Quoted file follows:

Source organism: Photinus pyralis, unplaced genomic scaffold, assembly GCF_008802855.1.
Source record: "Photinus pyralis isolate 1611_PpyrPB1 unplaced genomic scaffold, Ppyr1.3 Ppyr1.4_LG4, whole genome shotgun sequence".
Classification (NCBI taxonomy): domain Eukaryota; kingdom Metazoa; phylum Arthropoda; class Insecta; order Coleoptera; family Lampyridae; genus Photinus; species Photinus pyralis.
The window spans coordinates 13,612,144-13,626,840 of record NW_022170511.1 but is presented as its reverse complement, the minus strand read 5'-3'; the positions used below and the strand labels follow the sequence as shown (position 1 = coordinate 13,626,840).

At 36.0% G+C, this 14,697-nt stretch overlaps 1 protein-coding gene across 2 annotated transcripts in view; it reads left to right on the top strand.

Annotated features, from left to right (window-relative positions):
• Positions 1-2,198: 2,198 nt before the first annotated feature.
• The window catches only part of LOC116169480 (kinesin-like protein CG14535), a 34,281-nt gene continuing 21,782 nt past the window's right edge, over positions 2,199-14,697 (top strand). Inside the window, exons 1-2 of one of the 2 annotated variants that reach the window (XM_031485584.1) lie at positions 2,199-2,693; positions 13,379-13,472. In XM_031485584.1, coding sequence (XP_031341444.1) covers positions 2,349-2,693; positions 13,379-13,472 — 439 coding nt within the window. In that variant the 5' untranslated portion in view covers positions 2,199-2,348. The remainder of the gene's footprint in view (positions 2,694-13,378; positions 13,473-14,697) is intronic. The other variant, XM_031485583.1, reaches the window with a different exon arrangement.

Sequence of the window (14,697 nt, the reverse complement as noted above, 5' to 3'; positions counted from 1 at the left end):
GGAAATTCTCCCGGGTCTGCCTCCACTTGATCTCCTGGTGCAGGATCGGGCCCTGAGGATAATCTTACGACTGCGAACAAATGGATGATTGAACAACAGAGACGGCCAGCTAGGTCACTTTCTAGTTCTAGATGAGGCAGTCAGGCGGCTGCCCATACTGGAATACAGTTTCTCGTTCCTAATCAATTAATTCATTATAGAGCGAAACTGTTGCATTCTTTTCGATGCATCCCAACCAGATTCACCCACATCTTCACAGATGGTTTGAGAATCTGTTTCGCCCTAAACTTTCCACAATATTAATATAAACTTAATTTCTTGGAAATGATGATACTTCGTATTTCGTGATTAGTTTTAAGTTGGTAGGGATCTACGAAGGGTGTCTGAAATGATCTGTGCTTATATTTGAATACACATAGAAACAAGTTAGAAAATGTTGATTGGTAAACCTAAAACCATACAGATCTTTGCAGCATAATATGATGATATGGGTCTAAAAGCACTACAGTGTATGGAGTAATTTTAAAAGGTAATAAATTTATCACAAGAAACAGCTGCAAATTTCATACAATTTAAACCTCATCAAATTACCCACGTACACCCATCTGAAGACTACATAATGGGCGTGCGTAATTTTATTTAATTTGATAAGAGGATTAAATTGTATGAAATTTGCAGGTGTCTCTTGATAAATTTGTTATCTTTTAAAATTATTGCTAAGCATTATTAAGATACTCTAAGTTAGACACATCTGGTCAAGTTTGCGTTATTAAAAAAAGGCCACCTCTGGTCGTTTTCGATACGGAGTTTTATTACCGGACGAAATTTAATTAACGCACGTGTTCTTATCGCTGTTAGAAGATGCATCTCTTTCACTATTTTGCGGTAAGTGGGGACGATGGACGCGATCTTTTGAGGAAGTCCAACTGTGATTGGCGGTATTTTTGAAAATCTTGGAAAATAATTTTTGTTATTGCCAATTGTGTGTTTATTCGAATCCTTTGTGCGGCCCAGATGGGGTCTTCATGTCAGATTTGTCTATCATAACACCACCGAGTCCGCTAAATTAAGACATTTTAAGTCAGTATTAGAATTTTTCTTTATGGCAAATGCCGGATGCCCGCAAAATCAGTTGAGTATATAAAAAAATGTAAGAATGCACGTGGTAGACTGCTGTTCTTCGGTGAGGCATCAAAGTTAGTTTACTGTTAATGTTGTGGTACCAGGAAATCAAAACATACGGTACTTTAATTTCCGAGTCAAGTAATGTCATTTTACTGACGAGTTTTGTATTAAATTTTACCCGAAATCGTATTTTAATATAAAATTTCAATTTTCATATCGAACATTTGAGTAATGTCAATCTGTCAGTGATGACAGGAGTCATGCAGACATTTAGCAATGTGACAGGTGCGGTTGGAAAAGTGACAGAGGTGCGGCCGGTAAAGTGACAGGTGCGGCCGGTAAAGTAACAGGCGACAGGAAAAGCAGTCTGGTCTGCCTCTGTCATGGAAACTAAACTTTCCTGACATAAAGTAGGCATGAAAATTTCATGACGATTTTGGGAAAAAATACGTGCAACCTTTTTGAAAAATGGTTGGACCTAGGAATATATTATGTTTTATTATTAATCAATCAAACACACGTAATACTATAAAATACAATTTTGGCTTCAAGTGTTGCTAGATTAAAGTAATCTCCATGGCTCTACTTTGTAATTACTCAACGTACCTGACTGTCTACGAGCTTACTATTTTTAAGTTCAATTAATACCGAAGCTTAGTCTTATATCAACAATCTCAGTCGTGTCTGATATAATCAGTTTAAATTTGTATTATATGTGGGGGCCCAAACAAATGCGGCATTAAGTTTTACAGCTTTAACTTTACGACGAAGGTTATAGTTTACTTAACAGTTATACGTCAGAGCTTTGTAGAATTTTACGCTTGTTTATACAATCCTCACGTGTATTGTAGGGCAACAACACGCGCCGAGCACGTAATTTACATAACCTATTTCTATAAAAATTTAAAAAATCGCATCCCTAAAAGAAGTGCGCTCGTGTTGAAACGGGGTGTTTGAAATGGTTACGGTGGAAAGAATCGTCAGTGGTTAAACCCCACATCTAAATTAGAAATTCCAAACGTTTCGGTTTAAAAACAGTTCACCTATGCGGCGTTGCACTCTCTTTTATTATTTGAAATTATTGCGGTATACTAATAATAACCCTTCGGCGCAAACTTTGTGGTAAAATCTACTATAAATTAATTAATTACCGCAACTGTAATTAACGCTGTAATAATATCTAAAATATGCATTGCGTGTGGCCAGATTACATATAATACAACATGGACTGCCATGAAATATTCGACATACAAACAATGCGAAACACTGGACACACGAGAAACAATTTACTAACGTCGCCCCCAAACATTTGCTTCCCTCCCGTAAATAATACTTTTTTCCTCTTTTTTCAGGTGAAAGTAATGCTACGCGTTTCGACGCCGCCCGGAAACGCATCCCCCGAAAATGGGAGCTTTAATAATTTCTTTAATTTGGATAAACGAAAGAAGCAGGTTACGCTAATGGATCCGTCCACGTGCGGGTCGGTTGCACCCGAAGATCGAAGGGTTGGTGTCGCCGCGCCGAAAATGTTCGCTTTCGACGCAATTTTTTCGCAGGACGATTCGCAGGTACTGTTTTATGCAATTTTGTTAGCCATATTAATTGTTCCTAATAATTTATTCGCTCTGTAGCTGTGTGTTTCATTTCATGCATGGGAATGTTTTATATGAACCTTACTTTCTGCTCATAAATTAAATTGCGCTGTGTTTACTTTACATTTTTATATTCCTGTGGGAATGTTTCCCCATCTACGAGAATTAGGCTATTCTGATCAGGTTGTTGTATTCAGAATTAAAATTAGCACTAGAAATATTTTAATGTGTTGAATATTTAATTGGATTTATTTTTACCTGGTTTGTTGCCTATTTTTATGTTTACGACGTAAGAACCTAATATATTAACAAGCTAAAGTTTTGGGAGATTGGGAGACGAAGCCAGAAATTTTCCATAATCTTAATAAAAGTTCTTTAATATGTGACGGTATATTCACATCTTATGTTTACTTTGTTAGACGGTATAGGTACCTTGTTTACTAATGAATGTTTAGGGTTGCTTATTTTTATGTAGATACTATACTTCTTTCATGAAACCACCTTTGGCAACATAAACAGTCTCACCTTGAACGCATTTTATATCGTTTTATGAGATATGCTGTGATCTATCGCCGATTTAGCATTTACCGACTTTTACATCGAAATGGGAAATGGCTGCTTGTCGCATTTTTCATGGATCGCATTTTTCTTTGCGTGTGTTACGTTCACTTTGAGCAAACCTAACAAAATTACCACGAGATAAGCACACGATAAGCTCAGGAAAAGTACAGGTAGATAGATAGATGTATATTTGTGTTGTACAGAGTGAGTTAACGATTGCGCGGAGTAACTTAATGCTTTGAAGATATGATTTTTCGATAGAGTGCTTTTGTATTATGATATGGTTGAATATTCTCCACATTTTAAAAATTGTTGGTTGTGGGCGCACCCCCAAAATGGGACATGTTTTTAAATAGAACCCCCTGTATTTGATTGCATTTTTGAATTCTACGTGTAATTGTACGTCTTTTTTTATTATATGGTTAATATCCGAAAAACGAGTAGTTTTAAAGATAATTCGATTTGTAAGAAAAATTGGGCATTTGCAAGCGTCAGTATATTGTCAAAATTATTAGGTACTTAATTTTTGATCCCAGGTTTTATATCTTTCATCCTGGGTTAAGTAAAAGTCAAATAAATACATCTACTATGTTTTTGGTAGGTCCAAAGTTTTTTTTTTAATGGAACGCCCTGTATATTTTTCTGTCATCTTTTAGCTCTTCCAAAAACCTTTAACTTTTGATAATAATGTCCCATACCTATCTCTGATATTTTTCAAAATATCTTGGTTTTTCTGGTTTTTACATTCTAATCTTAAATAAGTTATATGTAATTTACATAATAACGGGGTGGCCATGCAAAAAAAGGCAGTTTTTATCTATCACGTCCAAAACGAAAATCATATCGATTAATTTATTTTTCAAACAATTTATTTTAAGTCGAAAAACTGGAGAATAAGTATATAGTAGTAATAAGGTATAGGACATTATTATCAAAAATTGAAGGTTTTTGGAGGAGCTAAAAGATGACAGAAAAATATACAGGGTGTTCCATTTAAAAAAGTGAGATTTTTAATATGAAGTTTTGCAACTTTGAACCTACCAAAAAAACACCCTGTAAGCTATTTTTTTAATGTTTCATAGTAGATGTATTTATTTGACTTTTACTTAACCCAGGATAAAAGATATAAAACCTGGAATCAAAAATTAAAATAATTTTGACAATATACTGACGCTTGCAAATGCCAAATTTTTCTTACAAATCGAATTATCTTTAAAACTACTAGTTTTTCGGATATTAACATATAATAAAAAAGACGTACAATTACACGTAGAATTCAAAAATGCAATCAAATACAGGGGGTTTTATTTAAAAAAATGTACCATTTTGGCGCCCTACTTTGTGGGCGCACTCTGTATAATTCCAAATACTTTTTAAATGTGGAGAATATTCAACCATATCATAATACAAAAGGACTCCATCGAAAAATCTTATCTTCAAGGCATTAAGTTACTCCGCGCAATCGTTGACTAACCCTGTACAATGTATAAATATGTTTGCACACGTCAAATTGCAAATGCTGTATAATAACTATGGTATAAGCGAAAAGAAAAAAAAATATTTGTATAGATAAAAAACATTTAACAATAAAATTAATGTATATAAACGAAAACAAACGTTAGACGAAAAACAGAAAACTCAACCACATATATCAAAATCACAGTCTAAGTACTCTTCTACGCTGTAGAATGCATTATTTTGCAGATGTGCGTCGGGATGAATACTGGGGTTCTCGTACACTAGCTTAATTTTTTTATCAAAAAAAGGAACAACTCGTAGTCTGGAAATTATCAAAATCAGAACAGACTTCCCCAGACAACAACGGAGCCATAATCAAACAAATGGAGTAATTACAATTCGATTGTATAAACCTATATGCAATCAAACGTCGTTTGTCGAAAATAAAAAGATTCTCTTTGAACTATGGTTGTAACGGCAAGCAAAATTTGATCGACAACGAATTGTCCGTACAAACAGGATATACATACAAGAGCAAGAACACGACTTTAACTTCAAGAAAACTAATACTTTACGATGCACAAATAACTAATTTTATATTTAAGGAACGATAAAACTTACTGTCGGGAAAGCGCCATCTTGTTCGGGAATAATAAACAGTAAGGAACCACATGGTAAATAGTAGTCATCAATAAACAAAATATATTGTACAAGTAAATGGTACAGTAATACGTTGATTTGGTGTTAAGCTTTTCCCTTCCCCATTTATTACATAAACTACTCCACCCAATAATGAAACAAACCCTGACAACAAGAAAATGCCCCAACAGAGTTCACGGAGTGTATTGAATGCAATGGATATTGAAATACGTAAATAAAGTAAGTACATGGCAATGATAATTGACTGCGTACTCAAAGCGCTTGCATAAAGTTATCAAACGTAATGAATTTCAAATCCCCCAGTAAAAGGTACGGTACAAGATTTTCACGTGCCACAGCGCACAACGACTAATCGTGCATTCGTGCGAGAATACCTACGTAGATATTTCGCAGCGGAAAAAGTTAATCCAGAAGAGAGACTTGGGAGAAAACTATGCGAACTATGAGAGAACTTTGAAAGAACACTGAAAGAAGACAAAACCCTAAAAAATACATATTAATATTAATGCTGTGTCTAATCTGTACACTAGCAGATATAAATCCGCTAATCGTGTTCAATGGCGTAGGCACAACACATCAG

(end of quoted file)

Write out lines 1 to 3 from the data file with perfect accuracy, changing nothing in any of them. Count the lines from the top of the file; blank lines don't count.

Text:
Source organism: Photinus pyralis, unplaced genomic scaffold, assembly GCF_008802855.1.
Source record: "Photinus pyralis isolate 1611_PpyrPB1 unplaced genomic scaffold, Ppyr1.3 Ppyr1.4_LG4, whole genome shotgun sequence".
Classification (NCBI taxonomy): domain Eukaryota; kingdom Metazoa; phylum Arthropoda; class Insecta; order Coleoptera; family Lampyridae; genus Photinus; species Photinus pyralis.